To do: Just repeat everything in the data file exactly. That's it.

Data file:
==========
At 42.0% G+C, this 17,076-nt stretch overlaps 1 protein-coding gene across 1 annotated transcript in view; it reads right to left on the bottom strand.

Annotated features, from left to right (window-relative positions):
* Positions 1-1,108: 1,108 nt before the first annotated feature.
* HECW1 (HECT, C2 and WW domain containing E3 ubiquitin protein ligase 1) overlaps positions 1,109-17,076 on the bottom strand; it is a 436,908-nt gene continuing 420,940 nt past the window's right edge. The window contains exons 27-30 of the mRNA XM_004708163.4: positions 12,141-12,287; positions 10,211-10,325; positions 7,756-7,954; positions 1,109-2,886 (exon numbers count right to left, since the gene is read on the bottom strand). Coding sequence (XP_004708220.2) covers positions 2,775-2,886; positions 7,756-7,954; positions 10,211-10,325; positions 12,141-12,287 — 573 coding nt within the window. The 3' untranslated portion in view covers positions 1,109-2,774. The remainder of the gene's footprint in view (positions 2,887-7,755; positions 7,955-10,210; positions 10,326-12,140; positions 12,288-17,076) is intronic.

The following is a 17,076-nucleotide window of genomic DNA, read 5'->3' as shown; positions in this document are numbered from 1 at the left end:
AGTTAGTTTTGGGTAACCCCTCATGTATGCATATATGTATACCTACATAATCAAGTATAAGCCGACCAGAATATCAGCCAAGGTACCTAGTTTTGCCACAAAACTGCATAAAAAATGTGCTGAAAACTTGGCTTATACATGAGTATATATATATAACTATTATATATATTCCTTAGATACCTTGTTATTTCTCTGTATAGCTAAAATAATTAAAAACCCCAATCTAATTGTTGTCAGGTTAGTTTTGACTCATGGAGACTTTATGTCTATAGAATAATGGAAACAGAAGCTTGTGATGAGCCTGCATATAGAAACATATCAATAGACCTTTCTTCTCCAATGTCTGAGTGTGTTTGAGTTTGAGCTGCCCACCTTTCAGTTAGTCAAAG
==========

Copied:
At 42.0% G+C, this 17,076-nt stretch overlaps 1 protein-coding gene across 1 annotated transcript in view; it reads right to left on the bottom strand.

Annotated features, from left to right (window-relative positions):
* Positions 1-1,108: 1,108 nt before the first annotated feature.
* HECW1 (HECT, C2 and WW domain containing E3 ubiquitin protein ligase 1) overlaps positions 1,109-17,076 on the bottom strand; it is a 436,908-nt gene continuing 420,940 nt past the window's right edge. The window contains exons 27-30 of the mRNA XM_004708163.4: positions 12,141-12,287; positions 10,211-10,325; positions 7,756-7,954; positions 1,109-2,886 (exon numbers count right to left, since the gene is read on the bottom strand). Coding sequence (XP_004708220.2) covers positions 2,775-2,886; positions 7,756-7,954; positions 10,211-10,325; positions 12,141-12,287 — 573 coding nt within the window. The 3' untranslated portion in view covers positions 1,109-2,774. The remainder of the gene's footprint in view (positions 2,887-7,755; positions 7,955-10,210; positions 10,326-12,140; positions 12,288-17,076) is intronic.

The following is a 17,076-nucleotide window of genomic DNA, read 5'->3' as shown; positions in this document are numbered from 1 at the left end:
AGTTAGTTTTGGGTAACCCCTCATGTATGCATATATGTATACCTACATAATCAAGTATAAGCCGACCAGAATATCAGCCAAGGTACCTAGTTTTGCCACAAAACTGCATAAAAAATGTGCTGAAAACTTGGCTTATACATGAGTATATATATATAACTATTATATATATTCCTTAGATACCTTGTTATTTCTCTGTATAGCTAAAATAATTAAAAACCCCAATCTAATTGTTGTCAGGTTAGTTTTGACTCATGGAGACTTTATGTCTATAGAATAATGGAAACAGAAGCTTGTGATGAGCCTGCATATAGAAACATATCAATAGACCTTTCTTCTCCAATGTCTGAGTGTGTTTGAGTTTGAGCTGCCCACCTTTCAGTTAGTCAAAG